Update@ 3:18 p.m.: Despite 25-mile-per-hour winds, crews today expanded their containment lines around a brush fire that started on the Jurupa Valley side of the Santa Ana River bottom, scorching 311 acres and damaging two structures.
The non-injury fire, which broke out about 4:45 p.m. Thursday at Rio Road and Calle Hermosa, on the edge of Rancho Jurupa Park, was 40 percent contained by 1 p.m. today., according to the Riverside County Fire Department.
The National Weather Service issued a wind advisory until 10 a.m. Saturday, forecasting an offshore breeze of 15 to 25 mph, with gusts up to 45 mph below canyons and passes. Humidity was below 15 percent in the Riverside area this afternoon.
Nearly 200 firefighters from Riverside and Orange counties, the Pechanga and Morongo Indian Reservations, and the cities of Riverside, Murrieta and Corona, as well as inmate hand crews, worked to surround the fire.
There was no word on when it might be fully contained.
A water-dropping helicopter was making periodic runs on the fire today.
Flare-ups were reported in multiple locations as brush continued to smolder.
Update@ 11:51 a.m.: The South Coast Air Quality Management District issued a smoke advisory, warning that people in vulnerable health and children in Riverside, Jurupa Valley and other communities that may be impacted by the smoke should stay indoors as much as possible.
A brush fire that started in the Santa Ana River bottom was 30 percent contained this morning after scorching around 200 acres and damaging one home and an outbuilding in Jurupa Valley, authorities said.
No injuries were reported as a result of the fire, which broke out around 4:45 p.m. Thursday at Rio Road and Calle Hermosa on the edge of Rancho Jurupa Park, according to the Riverside County Fire Department.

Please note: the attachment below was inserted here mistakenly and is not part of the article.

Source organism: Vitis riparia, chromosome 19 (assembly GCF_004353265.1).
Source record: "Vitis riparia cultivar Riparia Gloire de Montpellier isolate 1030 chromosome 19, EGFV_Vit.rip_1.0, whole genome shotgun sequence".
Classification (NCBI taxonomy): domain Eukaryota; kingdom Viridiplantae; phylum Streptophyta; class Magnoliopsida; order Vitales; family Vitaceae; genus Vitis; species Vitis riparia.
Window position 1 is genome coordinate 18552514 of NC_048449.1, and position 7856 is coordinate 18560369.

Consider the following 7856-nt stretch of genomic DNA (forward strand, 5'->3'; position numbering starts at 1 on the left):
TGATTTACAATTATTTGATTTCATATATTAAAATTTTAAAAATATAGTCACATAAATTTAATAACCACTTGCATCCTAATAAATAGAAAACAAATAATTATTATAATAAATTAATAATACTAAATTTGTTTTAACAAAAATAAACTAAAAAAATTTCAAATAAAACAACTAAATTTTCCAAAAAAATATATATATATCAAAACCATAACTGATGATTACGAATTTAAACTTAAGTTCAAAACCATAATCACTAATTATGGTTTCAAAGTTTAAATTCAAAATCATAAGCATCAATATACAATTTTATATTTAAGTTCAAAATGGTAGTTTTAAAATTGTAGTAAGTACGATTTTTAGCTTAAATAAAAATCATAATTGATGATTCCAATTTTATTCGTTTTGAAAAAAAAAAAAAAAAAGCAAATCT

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As crews cut containment lines around the blaze, authorities called for voluntary evacuations, but the call was lifted late Thursday, officials said.
Firefighters were taking advantage of calm conditions this morning in advance of gusts that were forecast for later today. The National Weather Service has issued a wind advisory for the area, in effect until 4 p.m., forecasting winds out of the east of 15 to 25 mph with gusts up to 35 mph below canyons and passes.
Some 200 firefighters from Riverside and Orange counties, the Pechanga Indian Reservation, and the cities of Riverside, Murrieta, and Corona, as well as jail inmate hand crews were working to surround the fire, which was 30 percent contained by 4:10 a.m. today, according to county fire officials.
Three water-dropping helicopters made runs on the blaze until nightfall and at least one continued to make drops late Thursday night, according to broadcast reports.
Television news images showed flames burning what appeared to be a home shortly after 7 p.m.
Photo gallery courtesy of Joe Fanaselle:
“We’ve had a lot of minor spots as embers have landed in yards,” Riverside Fire Department Capt. Dave Bakas told City News Service, adding that he was not aware of where the burning structure was. “I know of some minor damage to a garage, but nothing major.”
As firefighters appeared to have quelled a couple of the bigger hot spots, a mobile home about a quarter-mile downwind from the main fire burst into intense flames.
Two nearby homes were also threatened, but it appeared that quick action by firefighters saved them.
At 6:35 p.m., the Riverside Fire Department called for voluntary evacuations of homes in the area of Grassy Trail Drive, Greenbrier Drive and Old Mill Road, all of which abut Anza Narrows Park. Riverside police and sheriff’s units were blocking access to some streets in the vicinity of the park.
Embers from the fire were blowing over homes and igniting surrounding trees, according to reports from the scene.
Residents who chose to evacuate were advised to go to a temporary shelter at Nichols Park, 5505 Dewey Ave.
There were initial reports that downed power lines may have triggered the fire, but officials could not confirm a cause.
Approximately 1,846 Riverside residents lost power during the blaze, said county fire spokeswoman Jody Hagemann. Service was restored late Thursday, according to broadcast reports.
There was no word on when the fire might be fully contained.
It was the second fire in the area Thursday.
An earlier one blackened less than an acre before crews got it under control.